When I was young and impressionable my brother would read The Sandman comics, written by Neil Gaiman, to me. Our mum was not too pleased when she found out, due to the graphic violence depicted in some of the stories, but I don’t remember being bothered by it. I was too fascinated by the mythology, and by the concept of the secret lives and worlds happening within and alongside the everyday.
The first Neil Gaiman novel I read on my own was Neverwhere. The plot itself plays out a bit predictably, like a modern fairy tale, but that wasn’t what captivated me. It was the world itself; the way an ordinary thing in the everyday world could be turned into a realm of the strange and weird, the way it made the magic world fit within the mundane one and it made more sense than if it wasn’t there at all. Like the mythology and world-building within The Sandman, it felt like having a secret curtain pulled back just for me to glimpse behind.
When I read American Gods, it was like all those ideas from the earlier works had grown up. It was subtle and grounded, balancing both the macro focus of the world and the micro focus of the personal stories. Once again, I was being allowed into a secret world that made sense, that had rules and interactions with the familiar world; one that was still magical and strange and scary, yet as the same time felt utterly familiar because it was so deeply reflecting the ordinary.
These are the stories that shaped me. They formed and changed the way I thought, and the way I saw the world. They created a taste for fantasy that was grounded in reality, stories that revealed a hidden meaning behind the everyday, tales that brought out secret worlds within familiar spaces.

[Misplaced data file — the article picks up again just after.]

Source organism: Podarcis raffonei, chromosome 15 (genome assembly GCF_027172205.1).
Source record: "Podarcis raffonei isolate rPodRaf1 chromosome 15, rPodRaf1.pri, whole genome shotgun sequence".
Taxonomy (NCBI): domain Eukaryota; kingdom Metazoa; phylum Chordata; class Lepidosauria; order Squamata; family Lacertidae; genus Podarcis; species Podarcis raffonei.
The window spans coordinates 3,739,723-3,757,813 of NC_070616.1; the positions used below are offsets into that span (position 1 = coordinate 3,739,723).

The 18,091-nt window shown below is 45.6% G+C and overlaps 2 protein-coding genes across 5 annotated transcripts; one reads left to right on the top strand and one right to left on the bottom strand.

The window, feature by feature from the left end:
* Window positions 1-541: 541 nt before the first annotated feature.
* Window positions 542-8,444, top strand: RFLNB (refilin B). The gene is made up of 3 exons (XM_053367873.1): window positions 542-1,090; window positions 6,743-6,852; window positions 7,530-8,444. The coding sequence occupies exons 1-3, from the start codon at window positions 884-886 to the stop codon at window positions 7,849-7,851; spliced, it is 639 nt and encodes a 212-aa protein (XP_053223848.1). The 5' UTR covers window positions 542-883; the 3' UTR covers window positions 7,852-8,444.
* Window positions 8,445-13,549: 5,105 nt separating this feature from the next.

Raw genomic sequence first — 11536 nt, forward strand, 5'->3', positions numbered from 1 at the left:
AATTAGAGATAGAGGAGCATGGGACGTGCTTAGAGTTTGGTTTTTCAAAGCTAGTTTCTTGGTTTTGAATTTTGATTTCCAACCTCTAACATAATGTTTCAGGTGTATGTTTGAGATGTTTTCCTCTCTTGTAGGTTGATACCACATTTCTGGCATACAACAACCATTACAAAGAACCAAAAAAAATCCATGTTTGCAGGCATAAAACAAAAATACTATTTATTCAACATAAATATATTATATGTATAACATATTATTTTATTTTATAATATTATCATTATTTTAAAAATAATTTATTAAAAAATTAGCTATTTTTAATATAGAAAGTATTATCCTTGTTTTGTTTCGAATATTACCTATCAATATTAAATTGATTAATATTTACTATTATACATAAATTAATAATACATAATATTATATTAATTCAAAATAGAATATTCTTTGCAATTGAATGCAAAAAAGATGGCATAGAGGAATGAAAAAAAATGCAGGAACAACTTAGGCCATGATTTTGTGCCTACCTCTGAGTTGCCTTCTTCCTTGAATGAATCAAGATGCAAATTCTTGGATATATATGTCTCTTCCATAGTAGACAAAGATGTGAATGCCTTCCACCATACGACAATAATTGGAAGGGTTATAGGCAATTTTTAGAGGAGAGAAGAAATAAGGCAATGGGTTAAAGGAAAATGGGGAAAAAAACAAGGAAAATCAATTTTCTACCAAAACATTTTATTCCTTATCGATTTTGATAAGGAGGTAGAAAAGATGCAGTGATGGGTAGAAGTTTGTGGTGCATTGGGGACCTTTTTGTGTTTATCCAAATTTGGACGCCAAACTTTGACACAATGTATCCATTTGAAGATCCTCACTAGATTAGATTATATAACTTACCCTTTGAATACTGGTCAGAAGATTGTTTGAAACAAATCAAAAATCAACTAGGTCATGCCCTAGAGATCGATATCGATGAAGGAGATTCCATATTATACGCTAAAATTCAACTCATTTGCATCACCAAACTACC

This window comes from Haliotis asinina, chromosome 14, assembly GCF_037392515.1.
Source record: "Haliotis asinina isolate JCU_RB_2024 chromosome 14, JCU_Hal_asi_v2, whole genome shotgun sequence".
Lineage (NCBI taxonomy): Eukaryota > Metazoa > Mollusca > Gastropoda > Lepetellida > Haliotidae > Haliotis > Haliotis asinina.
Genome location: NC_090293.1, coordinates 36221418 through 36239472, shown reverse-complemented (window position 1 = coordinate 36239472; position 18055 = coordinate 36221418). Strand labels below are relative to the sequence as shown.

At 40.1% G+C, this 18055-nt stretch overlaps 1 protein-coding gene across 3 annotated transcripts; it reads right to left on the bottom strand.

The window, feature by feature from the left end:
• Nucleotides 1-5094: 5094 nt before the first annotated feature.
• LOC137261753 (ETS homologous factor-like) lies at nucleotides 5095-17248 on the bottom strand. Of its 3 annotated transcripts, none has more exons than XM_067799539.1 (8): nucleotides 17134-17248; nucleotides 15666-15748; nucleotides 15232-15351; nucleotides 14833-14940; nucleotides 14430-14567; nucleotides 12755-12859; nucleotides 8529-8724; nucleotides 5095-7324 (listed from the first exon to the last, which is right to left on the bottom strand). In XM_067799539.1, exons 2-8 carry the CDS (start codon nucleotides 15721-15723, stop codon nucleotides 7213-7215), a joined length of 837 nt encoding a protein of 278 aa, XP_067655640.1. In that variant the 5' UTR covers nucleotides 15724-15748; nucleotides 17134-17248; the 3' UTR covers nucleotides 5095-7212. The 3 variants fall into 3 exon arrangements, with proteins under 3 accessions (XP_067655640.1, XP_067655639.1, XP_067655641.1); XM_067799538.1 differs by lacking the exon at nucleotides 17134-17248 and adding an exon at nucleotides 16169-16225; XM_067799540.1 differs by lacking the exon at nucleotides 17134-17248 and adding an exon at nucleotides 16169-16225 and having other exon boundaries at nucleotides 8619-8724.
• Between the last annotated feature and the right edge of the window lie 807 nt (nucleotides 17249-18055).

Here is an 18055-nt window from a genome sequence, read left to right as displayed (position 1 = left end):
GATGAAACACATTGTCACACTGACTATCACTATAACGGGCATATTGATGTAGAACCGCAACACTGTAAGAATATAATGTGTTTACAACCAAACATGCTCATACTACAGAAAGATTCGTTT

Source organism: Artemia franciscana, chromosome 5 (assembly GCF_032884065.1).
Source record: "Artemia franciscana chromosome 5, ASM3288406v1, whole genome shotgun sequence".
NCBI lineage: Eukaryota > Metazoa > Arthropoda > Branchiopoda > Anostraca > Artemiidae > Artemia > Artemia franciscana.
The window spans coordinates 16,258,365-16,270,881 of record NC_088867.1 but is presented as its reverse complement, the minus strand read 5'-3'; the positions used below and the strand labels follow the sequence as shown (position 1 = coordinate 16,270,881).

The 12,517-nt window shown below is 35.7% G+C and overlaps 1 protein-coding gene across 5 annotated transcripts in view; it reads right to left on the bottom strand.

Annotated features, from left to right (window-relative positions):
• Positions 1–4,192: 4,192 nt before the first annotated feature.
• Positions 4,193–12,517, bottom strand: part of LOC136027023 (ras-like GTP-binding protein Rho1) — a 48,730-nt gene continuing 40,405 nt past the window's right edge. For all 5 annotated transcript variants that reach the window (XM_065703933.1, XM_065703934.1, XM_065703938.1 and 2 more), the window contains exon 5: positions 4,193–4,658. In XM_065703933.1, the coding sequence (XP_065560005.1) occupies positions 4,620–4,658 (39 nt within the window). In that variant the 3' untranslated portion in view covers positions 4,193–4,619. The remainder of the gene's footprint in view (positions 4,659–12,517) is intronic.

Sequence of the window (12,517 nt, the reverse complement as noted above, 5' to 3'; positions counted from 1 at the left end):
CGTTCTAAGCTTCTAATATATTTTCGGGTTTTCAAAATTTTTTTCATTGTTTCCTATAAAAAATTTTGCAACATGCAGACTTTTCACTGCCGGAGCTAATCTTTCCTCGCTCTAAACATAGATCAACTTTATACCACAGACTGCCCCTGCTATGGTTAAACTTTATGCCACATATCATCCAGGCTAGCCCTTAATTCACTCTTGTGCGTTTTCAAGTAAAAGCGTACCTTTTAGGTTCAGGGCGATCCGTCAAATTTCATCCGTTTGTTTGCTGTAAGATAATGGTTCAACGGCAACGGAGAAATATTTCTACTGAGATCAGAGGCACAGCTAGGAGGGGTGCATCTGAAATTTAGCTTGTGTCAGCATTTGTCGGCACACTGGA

Not every story is an epic. Not every epic has to feel like one. The potential impact of the small tales about ordinary lives muddling through extraordinary things can be just as impressive. Neil Gaiman is a master at this kind of storytelling.
Within the pages there is an obvious love of language; poetry written into every sentence. There are dark and fantastical worlds, haunting images and emotions, characters who are familiar as old friends, and those who are taken from fairy-tales and nightmares. All of this is set within something accessible, stories that twist your mind and perception but never lose the sense of this could really be happening. They are reality blended seamlessly with dream, until you can no longer be sure of the edges, of what is reflection and what is solid.
Neil Gaiman, his words and his worlds, will live in my heart always. He created the stories which helped create who I am in life and in imagination. I’m drawn to dreamlike and fantastic worlds in all media forms now, because of the impact his writing had on me.
Since the very first, I’ve wanted to live in the worlds he created. My friend @TinyLionRoars recently called me “a PunkRock Pixie” — a description I love, by the way. To me, this shows that even my tastes in things such as fashion and make-up reflect his influence (among similar others); some of the colors I’ve dyed my hair would never had happened if I hadn’t fallen in love with Delirium’s ever-changing hair in The Sandman, for instance.
Whatever your tastes, I hope they’ve enriched your life as much. Keep dreaming…